Description of event: On February 4-6th, 2003, myself and two of my friends set out on a 3 day hike that would take us from Cascade Locks at the Herman Creek trailhead, up the Pacific Crest Trail, and into Wahtum Lake. It was a 26.2 mile loop that we knew would take a few days to conquer. It was originally supposed to be a snowshoe trip, but the deepest the snow ever got was about 18 inches. For the month, we could not have asked for better weather. It was very cold, but there was not a cloud in the sky for any of the 3 days we were out. If anyone has ever been up in the area of Benson Plateau, Ruckel Creek, or Wahtum Lake in the wintertime, they would also attest to there being NOBODY up there. We saw not a soul for 3 days, and there was nobody within miles. We reached our campsite the first day just as it got dark on Benson Plateau. The next morning we headed out for our ultimate destination, Wahtum Lake. The night before we decided to empty out as much weight as we could in our packs and take only what we needed, for the faster we could get to the Lake, the better we were assured of getting back to camp before dark. We emptied out some food and other various items, left them in our tent, and got our packs down to 30-35 pounds. We hiked the 5 miles to and around Mt. Chinadere and into Wahtum Lake. The three of us made it back to camp again just as the sun set. At around dusk, the winds on the plateau got very strong. The weather was already cold, about 25 degrees, and obviously the wind didn't help any. I read on NOAA's home page the next day the there were wind gusts from 40-60 mph around where we were camped that night. I am going to estimate that with the windchill, it was about 5-10 degrees that night. We were feeling pretty proud of ourselves for reaching our objective that night. We did what we went there to do, it was no picnic, and we were extremely happy that we did it. We knew that the next morning it was all down hill to the trailhead. So we made a nice fire (the wind helped us make a nice fire, even though it made it hard to start), made some dinner, and sat around laughing and talking around the fire, trying to keep warm. At around 9:30 we went into the tent, it was just to cold to stay outside anymore, and started playing cards for about a half an hour. We then shut out the light and laid down. My freind who was on the far right of the tent, farthest from me, was asleep when his head hit the pillow. But myself and my buddy who was in the middle satyed up for a while to shoot the breeze and tell a few jokes. I was right in the middle of a joke when, all of the sudden, there was what appeared to be a flashlight on the side of ther tent farthest from me (the right side). This light was about 2-1/2-3 inches in diameter, had about 3-4 radials in it, and had about a 1/4 inch diameter black spot in the middle, much like a mag light at close range. It made a few circles around the tent, lasting about 2-3 seconds, then clicked off. We could not, however, hear it click off because the wind was blowing. Both my buddy and I saw the light,and it was unquestionably a light emitted from a bulb. There is no possible way that the light was created from a rolling log in the fire pit, or the moon showing through the trees, or anything of that sort. This was a round light from a flashlight(or something of the sort)as if coming from a krypton bulb. the 2 of us went from talking and laughing, to completely silent and 100% still. We whispered very quietly to eachother to make sure that both of us just saw what we think we did. not 3 seconds later, we heard crunching on the ground. Within 10 seconds of that, our fire went from being a warm orange glow, and flickered almost completely out. The previous night we had snow in the tree above our tent and the fire pit. It had melted off through the day, and where our camp was you could walk just 100 yards to the south and you would've been at the snow line. The ground around our camp was very hard, and it was covered in a sheet of ice. So, we left the fire going moderately, hoping that the next morning we would still have some warm coals to warm up with. In a matter of 2 seconds, our fire went from a steady orange glow, flickered a few times, and then went to a very weak reddish/orange glow. 5 minutes later, it was out and completely dark. My friend and I were, needless to say, very freaked out by the events that were taking place. We shook the third meber of our party awake, and we realized that we had left a campshovel, and a hatchet outside of the tent. We called out to see if anyone was out there, thinking maybe it was a lost hiker, or a forest ranger who was out patrolling the area for some odd reason. But nobody called back. We sat there and listened, and again heard pacing and footsteps outside of our tent. This was not a pitter-patter of a 4 legged animal, or the pacing of a cougar or a bear. There was no sniffing, no sound other than pacing. And what's more, it was definitely a 2 legged something that was doing this pacing. The sound it made was a continuous "crunch...crunch...crunch", like a 2 legged being walking on an icy ground. We decided that we should go outside with out flashlights and see what was going on, and what was more, to get our hatchet and campshovel back. My friend on the far right grabbed his flare gun, the only weapon we had inside the tent, and we all threw on our thermal boots and pants, and went outside in a hurry. We looked all around the tent, shining lights everywhere, but saw nothing. No tracks, no nothing. The ground was very hard, densely packed dirt and ice atop of it. With our packs on, each of us weighed over 220 pounds, and we did not make a single track up there. We were jumping up and down the next morning to see if we could make tracks, or imprints, but we could not. Also, we were on a plateau that was dense with trees. There were trees everywhere, plenty of places for something to hide. At this time I was thinking that some psychopath was on the loose, or somebody was fooling with us. But then I started to put 2 and 2 together. There we were, literally in the middle of nowhere, 5200 feet up, 9 miles away from any sort of civilization (may as well have been 100), and the only 2 ways up to where we were was a steep 7 hour hike up Eagle Creek trail, or a steeper 8-8-1/2 hour hike up PCT. We were in our thermal underwear, wool socks, thermal snow boots, waterproof insulated snow pants, undershirts, long sleeve overshirts, and insulated North Face ski jackets, and we were freezing cold. There was NO way, it was impossible, for any human being to survive up there that night without fire and/or shelter, it just was not possible. If it just would have been a case of footsteps for a few seconds, a flashlight, and a fire that was put out, I might agree that there were some other hikers up there who just wanted to have a good time and mess with us. But after we went back into the tent, we heard the footsteps again. This time, they went from near the fire pit, and walked over to the tent, past where our feet were pointed, and went over to my side of the tent. There, whatever it was paced and paced for about an hour and a half. This threw out any notion in my head that it was a human being, it just was not physically possible for a person to be up there and live without shelter for this period of time. I myself am a cold weather fanatic, I love cold weather. But I was never so cold as I was on that trip on that night, it was extremely cold and windy out. There was never any sniffing or any other clanging around of objects you would hear from any animal. Plus, whatever it was, we scared it off twice, and it came back. What kind of animal gets scared off, or runs off, and continuously comes back, only to get closer? What is also more, obviously, is what kind of animal has a flashlight?I have had to tell myself "yeah, but bigfoot doesn't have a flashlight", but then I think, "well, we really don't know how intelligent they are. If a monkey can fly into space..." When we got back into our sleeping bags, my friend who was sleeping (the one that did not see the light) tried to convince himself it was just some animal for the sake of being able to sleep. The next day he admitted that he knew that whatever it was had 2 legs. My other friend and I agreed to try and stay awake for as long as we could, maybe take turns on a "watch". It had been such a long trip, and such a physically demanding one, this was hard to do no matter how scared we were. After my one buddy dozed off, my other friend that had agreed to stay awake with me dozed off and both started to snore. Te pacing continued for nearly 45 minutes, not more than 7 feet from the tent,and there was nothing else. No sounds, no calls, no grunts, nothing. It was very starnge feeling, but I almost felt like whatever it was, was waiting for me to sleep. Even though I made no sound at all, it felt like something knew I was awake, and was waiting for me to sleep. I decided to rip off a few fake snores to see what would happen, just out of curiosity. After my 3rd "snore", the flashlight appeared AGAIN on the right side of the tent. Again, it made 3 or four circles. I woke up my friend who was next to me hastily. As soon as I did so, the light went off, and the walking outside of the tent stopped. This time I got a really good look at the light, as there was no orange glow from the fire outside the tent. It was completely pitch black dark outside, and this light came from literally nowhere. We awoke my other friend, and we all talked and agreed that it had not yet messed with the tent, it hadn't moved it or anything, and was not threatening us yet. Plus, none of us knew if we really WANTED to rush outside this time.We all knew that somehow this time whatever it was would not run away, and we may then be in a world of hurt. So we laid there in our tent for awhile, trying to stay awake but unable to. After about 10-15 more minutes, the pacing ceased and all there was was the wind. I tried to stay awake to see of whatever it was would come back, but I could not. When we awoke the next morning, the only thing that was disturbed was the fire. It was slightly wet (like someone had thrown snow on it)and it also had a mixture of ash and dirt on top of it. Again, all the snow in the tree had melted and fallen off by the second day, so there is no way the snow came from the tree. Otherwise, no tracks, nothing molested or disturbed, no nothing. There was no smell or odor at anytime during our occurrence or anything else. We quickly picked up camp that cold morning, and headed back down quickly and safely. I have no idea if what this was was bigfoot. I really do not know for sure if this was sasquatch, or some other phenomena. I do know this: It DEFINITELY had 2 legs, and it was NOT a human. I guess I am just looking for some insight, some sort of feedback on what this may have been. So far, bigfoot has been my best guess. Something else unusual that I did not even think of until about 3 weeks after the trip: On our way back to camp from Wahtum Lake, about 2 miles past Mt. Chinadere, we all 3 heard a starnge call that sounded like a cross between a moose and an elk. I thought it was just me, but then not 2 seconds later my friend (who is from Colorado) said "they don't have moose in Oregon, do they?" I asked him if he heard it to, and they both said they thought they heard what sounded like a moose, or a cross between a moose and an elk. It was a low-pitched, but very powerful coo-ing noise, probably comeing from a ways off. We were pretty high up, and it was really cold out there, and snowy where we were when we heard it. Maybe it was just an elk, I'm not sure, but it just seemed strange for an elk to be out and about at that time and place. Any incite on this, from anyone, would be appreciated. I do also know that there have been a few sightings around this area from Herman Creek to Ruckel Creek, and any info would be useful. It is difficult to talk about sometimes, and I try not to think about what it was or may have been when I am alone. I would like to come to some sort of conclusion on this so I can put it to rest.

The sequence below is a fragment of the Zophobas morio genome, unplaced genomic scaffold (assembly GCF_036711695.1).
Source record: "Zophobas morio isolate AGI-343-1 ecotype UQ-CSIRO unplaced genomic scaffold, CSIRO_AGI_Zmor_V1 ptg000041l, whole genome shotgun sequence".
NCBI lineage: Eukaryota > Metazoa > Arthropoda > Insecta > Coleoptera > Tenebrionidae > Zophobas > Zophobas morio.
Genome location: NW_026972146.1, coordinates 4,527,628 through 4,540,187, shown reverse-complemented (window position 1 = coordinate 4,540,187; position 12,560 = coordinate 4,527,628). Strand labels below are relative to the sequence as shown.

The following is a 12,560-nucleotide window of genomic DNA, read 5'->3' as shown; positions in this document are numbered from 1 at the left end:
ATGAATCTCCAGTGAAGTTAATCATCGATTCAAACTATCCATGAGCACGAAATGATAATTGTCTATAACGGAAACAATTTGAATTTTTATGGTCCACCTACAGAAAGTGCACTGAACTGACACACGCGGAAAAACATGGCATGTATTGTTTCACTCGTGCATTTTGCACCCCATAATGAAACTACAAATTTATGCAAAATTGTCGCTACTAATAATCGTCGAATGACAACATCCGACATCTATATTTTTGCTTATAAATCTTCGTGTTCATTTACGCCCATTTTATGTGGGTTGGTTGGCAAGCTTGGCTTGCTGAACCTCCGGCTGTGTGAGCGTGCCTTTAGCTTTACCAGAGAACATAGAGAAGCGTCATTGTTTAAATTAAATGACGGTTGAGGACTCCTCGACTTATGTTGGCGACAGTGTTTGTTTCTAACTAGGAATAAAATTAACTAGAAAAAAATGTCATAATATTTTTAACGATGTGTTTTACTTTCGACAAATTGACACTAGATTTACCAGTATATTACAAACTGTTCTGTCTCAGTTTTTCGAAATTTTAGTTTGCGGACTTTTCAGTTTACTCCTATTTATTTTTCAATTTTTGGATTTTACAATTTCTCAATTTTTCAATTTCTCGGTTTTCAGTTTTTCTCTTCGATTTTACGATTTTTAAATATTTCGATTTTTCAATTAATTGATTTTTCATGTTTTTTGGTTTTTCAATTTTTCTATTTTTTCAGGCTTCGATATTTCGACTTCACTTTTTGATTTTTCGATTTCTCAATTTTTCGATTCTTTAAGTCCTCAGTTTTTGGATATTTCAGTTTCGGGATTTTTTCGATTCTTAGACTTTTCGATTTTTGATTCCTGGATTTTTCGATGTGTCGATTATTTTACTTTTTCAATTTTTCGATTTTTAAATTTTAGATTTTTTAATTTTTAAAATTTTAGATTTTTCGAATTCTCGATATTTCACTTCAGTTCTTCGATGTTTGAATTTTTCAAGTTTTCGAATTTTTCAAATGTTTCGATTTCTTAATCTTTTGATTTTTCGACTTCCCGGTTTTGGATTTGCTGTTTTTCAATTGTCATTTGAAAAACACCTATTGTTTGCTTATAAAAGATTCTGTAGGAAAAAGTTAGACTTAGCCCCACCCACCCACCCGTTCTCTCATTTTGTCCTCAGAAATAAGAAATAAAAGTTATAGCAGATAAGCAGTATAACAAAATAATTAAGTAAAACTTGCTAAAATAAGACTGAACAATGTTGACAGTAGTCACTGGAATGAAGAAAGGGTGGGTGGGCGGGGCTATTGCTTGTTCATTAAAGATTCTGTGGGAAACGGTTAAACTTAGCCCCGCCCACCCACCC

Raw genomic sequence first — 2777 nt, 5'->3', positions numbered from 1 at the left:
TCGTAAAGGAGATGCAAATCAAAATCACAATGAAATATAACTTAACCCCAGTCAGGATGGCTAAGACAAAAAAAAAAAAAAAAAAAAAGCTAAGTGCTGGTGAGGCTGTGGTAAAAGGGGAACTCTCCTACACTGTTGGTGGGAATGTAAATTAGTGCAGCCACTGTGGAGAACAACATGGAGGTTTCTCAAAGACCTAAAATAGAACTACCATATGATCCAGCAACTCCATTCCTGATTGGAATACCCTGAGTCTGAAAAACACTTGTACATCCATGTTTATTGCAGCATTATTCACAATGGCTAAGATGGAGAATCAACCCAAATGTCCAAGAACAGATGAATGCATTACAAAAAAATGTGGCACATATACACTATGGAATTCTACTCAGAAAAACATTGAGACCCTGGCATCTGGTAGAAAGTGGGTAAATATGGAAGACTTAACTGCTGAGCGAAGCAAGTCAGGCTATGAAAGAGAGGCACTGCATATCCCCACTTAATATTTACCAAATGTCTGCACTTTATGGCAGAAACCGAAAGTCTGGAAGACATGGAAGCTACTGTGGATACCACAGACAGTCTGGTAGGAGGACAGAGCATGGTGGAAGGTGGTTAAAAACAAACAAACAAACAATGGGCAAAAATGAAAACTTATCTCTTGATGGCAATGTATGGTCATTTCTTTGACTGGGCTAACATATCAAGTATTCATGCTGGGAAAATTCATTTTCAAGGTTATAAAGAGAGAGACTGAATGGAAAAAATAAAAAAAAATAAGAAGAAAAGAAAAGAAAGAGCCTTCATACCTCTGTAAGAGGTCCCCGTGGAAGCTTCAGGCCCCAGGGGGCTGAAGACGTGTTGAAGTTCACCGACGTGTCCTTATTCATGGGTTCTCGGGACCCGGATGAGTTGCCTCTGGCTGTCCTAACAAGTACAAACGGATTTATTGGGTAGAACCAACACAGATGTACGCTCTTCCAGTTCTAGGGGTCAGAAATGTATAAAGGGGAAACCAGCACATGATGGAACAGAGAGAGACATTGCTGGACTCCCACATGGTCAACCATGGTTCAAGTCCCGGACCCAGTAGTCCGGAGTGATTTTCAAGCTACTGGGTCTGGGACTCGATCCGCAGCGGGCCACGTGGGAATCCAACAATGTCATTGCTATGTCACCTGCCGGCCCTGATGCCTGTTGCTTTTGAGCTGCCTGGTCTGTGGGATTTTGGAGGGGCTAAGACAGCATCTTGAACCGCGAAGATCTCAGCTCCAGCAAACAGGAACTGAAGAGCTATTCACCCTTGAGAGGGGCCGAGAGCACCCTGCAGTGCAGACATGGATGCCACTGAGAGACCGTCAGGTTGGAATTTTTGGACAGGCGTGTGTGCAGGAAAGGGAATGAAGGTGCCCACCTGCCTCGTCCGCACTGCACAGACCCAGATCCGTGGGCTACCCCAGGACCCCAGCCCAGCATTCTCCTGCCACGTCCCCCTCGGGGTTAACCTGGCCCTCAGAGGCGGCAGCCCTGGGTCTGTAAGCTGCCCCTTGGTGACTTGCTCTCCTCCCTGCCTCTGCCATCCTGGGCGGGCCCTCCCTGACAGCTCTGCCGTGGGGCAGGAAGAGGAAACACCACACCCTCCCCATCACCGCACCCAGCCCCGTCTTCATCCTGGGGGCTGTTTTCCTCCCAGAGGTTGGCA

Editor's note: This is similar to an experience I had in WA. You can read about it here. If you would like to contact this witness, please contact us at firstname.lastname@example.org
record updated:2003-03-10 00:00:00